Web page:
Based on a rich set of experiences regarding regional aid for trade projects and programmes, the study finds that regional aid for trade offers great potential as a catalyst for growth, development and poverty reduction. The study recommends greater emphasis on regional aid for trade as a means of improving regional economic integration and development prospects. While regional aid for trade faces many practical implementation challenges, experience has shown that associated problems are not insurmountable but do require thorough planning, careful project formulation, and prioritization on the part of policy makers.
We have come a long way since 2005, when we launched the Aid for Trade initiative in Hong Kong at the 6th WTO Ministerial Conference. Each successive global review has deepened our analysis and broadened our understanding of the dynamics of aid, trade, development and their interaction. In parallel, more and more partner countries and donors have come on board as the tangible results of our efforts become apparent.
The 2013 report Aid for Trade at a Glance: Connecting to Value Chains analyses the strategies, priorities, and programmes from the public and private sectors in developing and developed countries to connect developing country suppliers to value chains. The publication was launched at the 8-10 July 4th Global Review of Aid for Trade at WTO in Geneva and can be read on OECD iLibrary.
On the occasion of the 4th Global Review of Aid for Trade, the OECD and the WTO, in collaboration with GrowAfrica; the International Chamber of Commerce; the International Trade Center; the International Telecommunications Union; and the United Nations World Tourism Organization, conducted a survey among the private sector to identify the barriers that suppliers in developing countries face in connecting to value chains.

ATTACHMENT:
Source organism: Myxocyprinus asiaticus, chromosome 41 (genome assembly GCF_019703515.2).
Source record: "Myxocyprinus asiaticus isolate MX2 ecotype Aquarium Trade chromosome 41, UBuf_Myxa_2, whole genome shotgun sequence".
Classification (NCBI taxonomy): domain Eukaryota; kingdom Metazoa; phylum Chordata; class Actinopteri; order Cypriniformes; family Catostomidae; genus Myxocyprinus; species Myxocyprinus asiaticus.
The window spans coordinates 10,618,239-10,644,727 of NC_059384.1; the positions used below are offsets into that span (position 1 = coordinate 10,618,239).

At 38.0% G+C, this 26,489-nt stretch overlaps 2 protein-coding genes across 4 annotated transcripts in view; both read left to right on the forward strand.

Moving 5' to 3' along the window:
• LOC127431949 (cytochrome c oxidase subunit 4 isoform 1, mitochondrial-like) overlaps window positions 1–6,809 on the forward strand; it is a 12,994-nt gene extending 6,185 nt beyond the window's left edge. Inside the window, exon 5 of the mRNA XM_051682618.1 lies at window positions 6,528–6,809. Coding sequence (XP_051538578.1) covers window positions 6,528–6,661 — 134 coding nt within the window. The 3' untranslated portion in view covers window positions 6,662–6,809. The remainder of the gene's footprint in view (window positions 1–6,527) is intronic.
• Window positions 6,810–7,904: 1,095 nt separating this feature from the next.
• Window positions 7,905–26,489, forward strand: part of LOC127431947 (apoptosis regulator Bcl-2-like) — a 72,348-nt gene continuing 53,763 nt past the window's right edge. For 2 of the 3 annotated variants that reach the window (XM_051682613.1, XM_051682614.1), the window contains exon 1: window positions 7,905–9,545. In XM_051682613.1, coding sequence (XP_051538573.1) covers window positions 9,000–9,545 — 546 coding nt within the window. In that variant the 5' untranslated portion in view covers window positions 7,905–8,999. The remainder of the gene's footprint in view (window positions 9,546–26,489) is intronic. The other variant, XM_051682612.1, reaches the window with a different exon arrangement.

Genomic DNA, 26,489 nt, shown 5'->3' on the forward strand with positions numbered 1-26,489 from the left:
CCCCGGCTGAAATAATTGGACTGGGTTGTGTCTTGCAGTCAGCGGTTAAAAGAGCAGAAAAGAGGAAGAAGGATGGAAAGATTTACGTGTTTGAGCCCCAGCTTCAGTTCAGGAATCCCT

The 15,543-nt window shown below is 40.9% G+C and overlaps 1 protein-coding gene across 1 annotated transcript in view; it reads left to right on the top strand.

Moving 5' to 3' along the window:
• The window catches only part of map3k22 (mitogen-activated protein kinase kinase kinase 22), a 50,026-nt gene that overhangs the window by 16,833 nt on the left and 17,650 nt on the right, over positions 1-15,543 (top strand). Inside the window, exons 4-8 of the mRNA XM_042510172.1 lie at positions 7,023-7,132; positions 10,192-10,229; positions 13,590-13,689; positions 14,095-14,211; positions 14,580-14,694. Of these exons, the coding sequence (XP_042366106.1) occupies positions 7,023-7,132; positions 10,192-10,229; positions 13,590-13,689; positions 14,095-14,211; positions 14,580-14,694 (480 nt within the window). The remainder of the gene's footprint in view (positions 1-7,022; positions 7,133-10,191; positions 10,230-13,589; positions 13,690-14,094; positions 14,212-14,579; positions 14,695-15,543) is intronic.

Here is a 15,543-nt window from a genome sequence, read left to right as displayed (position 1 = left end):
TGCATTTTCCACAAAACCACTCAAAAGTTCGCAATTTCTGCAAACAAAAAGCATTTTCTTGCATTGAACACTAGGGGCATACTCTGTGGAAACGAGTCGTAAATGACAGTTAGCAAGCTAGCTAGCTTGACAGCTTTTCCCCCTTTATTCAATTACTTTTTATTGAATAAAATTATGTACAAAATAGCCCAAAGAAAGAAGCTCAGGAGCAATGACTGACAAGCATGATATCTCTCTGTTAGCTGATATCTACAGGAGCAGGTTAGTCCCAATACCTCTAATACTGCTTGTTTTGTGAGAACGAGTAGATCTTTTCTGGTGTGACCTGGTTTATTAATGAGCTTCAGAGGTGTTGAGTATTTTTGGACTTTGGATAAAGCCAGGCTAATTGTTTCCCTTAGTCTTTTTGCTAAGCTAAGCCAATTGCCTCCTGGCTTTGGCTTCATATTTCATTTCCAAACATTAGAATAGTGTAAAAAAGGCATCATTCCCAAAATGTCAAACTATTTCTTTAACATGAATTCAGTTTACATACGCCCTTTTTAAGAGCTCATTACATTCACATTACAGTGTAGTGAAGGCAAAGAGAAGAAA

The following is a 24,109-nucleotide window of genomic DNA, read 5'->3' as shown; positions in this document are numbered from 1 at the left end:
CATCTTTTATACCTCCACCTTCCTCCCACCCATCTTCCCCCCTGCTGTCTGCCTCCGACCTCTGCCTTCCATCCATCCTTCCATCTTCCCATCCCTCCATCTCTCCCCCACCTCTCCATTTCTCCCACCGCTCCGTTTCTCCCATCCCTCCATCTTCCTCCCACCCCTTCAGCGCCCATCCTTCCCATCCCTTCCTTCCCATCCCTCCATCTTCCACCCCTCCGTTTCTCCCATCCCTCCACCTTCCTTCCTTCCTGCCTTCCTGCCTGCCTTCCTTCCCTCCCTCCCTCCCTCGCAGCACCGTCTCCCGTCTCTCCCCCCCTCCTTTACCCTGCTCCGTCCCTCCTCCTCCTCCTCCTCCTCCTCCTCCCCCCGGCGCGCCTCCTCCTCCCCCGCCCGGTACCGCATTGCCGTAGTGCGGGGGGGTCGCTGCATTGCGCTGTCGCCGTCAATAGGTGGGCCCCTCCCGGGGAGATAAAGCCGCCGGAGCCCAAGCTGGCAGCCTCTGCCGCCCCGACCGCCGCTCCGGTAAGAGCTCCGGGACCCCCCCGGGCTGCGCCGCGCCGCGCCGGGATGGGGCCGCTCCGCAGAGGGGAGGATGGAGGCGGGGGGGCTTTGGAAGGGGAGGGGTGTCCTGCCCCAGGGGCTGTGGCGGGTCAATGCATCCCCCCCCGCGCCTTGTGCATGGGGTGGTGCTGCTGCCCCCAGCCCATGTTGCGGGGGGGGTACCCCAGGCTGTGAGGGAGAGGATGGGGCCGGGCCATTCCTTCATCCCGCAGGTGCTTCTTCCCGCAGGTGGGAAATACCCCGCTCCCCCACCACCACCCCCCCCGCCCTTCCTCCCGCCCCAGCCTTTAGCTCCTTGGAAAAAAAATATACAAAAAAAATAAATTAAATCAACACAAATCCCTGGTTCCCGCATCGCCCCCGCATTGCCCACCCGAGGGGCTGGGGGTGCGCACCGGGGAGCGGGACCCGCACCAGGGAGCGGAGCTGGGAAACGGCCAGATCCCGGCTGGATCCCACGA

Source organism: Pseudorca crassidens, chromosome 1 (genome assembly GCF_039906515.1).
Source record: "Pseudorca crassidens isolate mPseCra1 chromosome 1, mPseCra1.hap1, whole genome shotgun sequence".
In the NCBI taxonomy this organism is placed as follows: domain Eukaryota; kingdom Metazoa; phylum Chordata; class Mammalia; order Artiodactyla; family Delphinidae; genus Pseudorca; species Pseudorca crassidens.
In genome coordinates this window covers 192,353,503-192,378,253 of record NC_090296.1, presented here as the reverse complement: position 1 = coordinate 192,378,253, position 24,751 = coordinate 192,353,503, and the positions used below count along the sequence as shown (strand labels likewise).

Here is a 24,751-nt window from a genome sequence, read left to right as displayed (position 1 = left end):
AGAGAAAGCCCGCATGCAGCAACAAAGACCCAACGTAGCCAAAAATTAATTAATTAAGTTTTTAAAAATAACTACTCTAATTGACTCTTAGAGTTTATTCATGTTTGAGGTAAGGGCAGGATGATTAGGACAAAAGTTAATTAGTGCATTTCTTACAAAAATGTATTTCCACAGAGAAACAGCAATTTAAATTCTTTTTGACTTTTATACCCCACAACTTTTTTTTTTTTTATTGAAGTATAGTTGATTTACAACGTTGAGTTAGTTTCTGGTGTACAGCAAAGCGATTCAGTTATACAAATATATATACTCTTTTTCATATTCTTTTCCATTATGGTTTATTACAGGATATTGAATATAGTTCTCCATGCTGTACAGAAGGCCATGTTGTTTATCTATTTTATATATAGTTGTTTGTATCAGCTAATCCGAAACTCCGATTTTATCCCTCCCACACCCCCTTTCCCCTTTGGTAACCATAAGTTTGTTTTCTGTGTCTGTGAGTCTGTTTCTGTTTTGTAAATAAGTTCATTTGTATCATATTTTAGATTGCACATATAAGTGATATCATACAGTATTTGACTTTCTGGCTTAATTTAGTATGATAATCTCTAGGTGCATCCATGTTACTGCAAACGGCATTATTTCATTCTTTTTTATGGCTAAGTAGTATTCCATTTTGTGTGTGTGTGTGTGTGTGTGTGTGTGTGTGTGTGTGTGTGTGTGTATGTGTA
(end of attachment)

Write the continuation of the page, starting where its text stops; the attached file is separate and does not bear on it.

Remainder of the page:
The purpose of this OECD Study is to provide the aid-for-trade community with good practices in designing and introducing results frameworks for aid-for-trade projects, and programmes based on country-defined quantifiable targets and a menu of limited number of indicators to measure performance (i.e. outcomes and impacts). We have prepared case studies focusing on Bangladesh, Colombia, Ghana, Rwanda, Solomon Islands and Vietnam.
This study presents a tool to help design logical frameworks for results-based management of aid for trade. What are donors and partner countries trying to achieve? Three different levels of possible objectives (i.e. direct, intermediate and final) are explored. Trade is treated as an intermediate objective, serving as a transmission mechanism, with an increase in the value for trade as the final objective. Six case studies - Bangladesh, Colombia, Ghana, Rwanda, Solomon Islands and Viet Nam - provide a comprehensive overview of the challenges involved in introducing a tool for managing results in an agenda that covers a broad area of interventions that are aimed at building trade-related supply side capacities.